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Outsourced testing is testing performed by people who are not co-located with the project team and are not fellow employees. Testing service providers who provide outsourced testing services range from small local companies to worldwide organizations.
More and more IT professionals work on projects where some or all of the development is done by third-parties, often overseas. While cost savings make such arrangements attractive to executives, individual contributors and managers on such projects face some significant challenges. What does outsource mean for IT professionals? In this talk, Rex Black offers insights from his extensive involvement in outsource projects both successful and not-so-successful. Rex will illustrate his points with case studies, and share humorous and scary anecdotes along the way.
In this software testing article, Rex Black analyzes the use of outsourcing in testing, based on some twenty years of experience with outsourcing of testing in one form or another. First, Mr. Black enumerates the key differences between in-house and outsourced test teams. Next, driven by these key differences, he analyzes which tasks fit better with outsourced testing service providers, followed by a similar analysis for in-house test teams. Then, Mr Black lists some of the technical, managerial, and political challenges that confront a company trying to make effective use of outsourced testing. Finally, he addresses some of the processes needed to use testing service providers effectively and with the least amount of trouble. Read this article to significantly improve your use of outsourced testing.
This software testing article is excerpted from Chapter 10 of Rex Black's upcoming book Managing the Testing Process, 3e. Over the last twenty years, outsource development of one or more key components in the system has come to dominate software and hardware systems engineering. The trend started in hardware in the 1990s. RBCS clients like Dell, Hitachi, Hewlett Packard, and other computer systems vendors took advantage of cheap yet educated labor overseas to compete effectively in an increasingly commoditized market. By the end of 2002, three years into a spectacular IT downturn that saw computer science enrollments in the United States fall to less than half of their 1999 levels, price had become the primary determinant in most IT project decisions. Mass outsourcing of software projects took hold, and it continues unabated to this day... Read this article to get a picture of the effects of outsourcing software testing.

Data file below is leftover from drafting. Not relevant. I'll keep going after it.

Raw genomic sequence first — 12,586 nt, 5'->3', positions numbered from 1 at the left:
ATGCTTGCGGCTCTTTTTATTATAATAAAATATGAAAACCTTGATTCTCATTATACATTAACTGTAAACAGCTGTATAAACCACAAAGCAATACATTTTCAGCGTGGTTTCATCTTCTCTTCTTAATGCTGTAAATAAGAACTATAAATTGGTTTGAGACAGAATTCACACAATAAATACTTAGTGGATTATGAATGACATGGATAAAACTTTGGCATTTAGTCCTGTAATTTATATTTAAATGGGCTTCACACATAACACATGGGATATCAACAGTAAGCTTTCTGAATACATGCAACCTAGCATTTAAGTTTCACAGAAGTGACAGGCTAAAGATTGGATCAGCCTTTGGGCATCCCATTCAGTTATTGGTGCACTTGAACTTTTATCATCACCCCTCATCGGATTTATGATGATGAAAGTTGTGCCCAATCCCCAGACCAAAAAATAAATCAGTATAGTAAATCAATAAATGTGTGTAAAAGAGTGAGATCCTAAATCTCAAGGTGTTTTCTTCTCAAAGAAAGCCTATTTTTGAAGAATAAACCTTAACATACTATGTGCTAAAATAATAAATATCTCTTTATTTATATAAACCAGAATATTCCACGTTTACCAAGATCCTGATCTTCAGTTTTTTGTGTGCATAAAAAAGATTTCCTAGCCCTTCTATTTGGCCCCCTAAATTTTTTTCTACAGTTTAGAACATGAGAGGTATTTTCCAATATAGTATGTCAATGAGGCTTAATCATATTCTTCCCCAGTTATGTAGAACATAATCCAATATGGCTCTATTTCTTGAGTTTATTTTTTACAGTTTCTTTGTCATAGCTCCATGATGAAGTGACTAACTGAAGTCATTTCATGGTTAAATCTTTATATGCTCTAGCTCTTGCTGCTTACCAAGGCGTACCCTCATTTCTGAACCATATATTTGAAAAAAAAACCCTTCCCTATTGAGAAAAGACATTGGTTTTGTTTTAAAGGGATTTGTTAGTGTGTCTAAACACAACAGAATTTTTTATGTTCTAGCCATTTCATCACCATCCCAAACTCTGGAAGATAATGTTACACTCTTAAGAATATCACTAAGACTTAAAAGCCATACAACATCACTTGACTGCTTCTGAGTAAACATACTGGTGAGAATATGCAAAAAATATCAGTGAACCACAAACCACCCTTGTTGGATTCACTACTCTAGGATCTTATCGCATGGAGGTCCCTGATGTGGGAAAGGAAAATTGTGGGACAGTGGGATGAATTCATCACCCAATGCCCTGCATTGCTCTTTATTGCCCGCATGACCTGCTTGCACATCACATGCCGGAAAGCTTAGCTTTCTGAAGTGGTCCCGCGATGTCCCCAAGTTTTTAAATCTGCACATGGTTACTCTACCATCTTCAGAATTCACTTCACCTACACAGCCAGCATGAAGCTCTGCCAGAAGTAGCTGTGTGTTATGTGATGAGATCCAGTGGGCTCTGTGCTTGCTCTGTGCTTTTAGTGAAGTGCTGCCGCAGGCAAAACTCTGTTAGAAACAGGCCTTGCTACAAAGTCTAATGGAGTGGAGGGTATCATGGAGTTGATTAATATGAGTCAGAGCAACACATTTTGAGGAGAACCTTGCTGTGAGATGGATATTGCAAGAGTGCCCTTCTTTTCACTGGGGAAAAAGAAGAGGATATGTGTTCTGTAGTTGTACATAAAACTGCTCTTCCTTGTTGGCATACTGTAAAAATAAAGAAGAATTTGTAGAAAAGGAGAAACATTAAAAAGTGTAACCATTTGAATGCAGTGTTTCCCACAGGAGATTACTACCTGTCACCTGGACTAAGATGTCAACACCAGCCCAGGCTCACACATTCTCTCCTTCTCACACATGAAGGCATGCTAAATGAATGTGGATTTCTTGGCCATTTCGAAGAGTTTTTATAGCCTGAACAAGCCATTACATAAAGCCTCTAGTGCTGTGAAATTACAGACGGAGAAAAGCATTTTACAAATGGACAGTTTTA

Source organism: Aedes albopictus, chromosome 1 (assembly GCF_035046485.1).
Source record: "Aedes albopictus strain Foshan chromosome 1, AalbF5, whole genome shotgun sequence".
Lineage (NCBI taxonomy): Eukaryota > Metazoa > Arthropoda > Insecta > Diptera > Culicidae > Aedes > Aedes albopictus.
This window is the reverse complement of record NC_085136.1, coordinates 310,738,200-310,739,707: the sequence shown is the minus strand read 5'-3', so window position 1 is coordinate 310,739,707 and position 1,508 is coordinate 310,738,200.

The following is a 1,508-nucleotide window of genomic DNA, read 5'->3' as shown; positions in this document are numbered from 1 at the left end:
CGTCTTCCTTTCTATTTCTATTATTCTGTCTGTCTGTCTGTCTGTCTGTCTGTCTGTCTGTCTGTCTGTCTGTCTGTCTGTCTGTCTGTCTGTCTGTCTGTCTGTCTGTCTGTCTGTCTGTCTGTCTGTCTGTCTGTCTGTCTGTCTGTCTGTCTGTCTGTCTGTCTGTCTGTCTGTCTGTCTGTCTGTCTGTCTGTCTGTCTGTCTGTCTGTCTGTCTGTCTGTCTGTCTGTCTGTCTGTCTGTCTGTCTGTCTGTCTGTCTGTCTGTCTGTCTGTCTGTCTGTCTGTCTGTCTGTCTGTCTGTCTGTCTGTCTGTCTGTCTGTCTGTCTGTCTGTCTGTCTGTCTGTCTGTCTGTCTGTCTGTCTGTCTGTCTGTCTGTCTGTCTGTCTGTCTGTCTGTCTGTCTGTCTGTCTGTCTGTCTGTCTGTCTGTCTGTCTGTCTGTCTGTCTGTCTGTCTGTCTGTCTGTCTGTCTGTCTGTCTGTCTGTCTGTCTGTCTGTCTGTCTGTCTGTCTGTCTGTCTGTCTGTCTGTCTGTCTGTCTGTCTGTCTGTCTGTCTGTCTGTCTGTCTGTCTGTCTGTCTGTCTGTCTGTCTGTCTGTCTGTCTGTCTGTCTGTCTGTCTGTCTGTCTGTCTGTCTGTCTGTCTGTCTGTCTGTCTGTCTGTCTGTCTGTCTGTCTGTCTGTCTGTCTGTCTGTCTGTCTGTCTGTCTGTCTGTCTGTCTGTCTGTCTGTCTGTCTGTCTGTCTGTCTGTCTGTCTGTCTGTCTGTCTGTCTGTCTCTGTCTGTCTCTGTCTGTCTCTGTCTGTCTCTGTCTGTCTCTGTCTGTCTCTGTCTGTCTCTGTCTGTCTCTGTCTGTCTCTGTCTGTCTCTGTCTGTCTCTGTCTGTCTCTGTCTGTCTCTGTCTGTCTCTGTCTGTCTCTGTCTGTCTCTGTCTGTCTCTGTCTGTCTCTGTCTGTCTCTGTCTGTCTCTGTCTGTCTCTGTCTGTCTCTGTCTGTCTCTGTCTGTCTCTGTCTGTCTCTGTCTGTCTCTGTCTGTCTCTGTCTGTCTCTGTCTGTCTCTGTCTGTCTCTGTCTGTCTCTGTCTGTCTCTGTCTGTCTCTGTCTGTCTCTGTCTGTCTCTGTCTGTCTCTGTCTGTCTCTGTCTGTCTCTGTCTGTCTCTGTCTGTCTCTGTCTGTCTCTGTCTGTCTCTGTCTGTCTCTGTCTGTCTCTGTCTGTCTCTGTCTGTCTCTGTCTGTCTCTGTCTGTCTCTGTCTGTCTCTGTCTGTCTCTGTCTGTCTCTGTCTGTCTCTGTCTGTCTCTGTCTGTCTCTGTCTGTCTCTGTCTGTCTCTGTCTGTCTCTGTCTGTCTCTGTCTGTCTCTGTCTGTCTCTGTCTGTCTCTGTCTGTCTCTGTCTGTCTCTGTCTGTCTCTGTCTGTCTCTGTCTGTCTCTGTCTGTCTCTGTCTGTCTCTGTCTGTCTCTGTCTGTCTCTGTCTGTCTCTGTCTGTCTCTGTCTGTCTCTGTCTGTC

More and more projects involve more integration of custom developed or commercial-off-the-shelf (COTS) components, rather than in-house development or enhancement of software. In effect, these two approaches constitute direct or indirect outsourcing of some or all of the development work for a system, respectively.
While some project managers see such outsourcing of development as reducing the overall risk, each integrated component can bring with it significantly increased risks to system quality. In this article, I’ll explain the factors that lead to these risks, and then strategies you can use to manage them.
I’ll illustrate the factors and the strategies with a hypothetical project. In this project, assume you are the project manager for a bank that is creating a Web application that allows homeowners to apply for a home equity loan on the Internet. You have two component vendors. You buy a COTS database management system from one vendor. You will hire an outsourced custom development organization to develop the Web pages, the business logic on the servers, and the database schemas and commands to manage the data. Let’s see how you can recognize the factors that create quality risks, and the strategies you can use to manage those risks.
Recorded May 23, 2013
Recorded February 9, 2011
Recorded May 27, 2009
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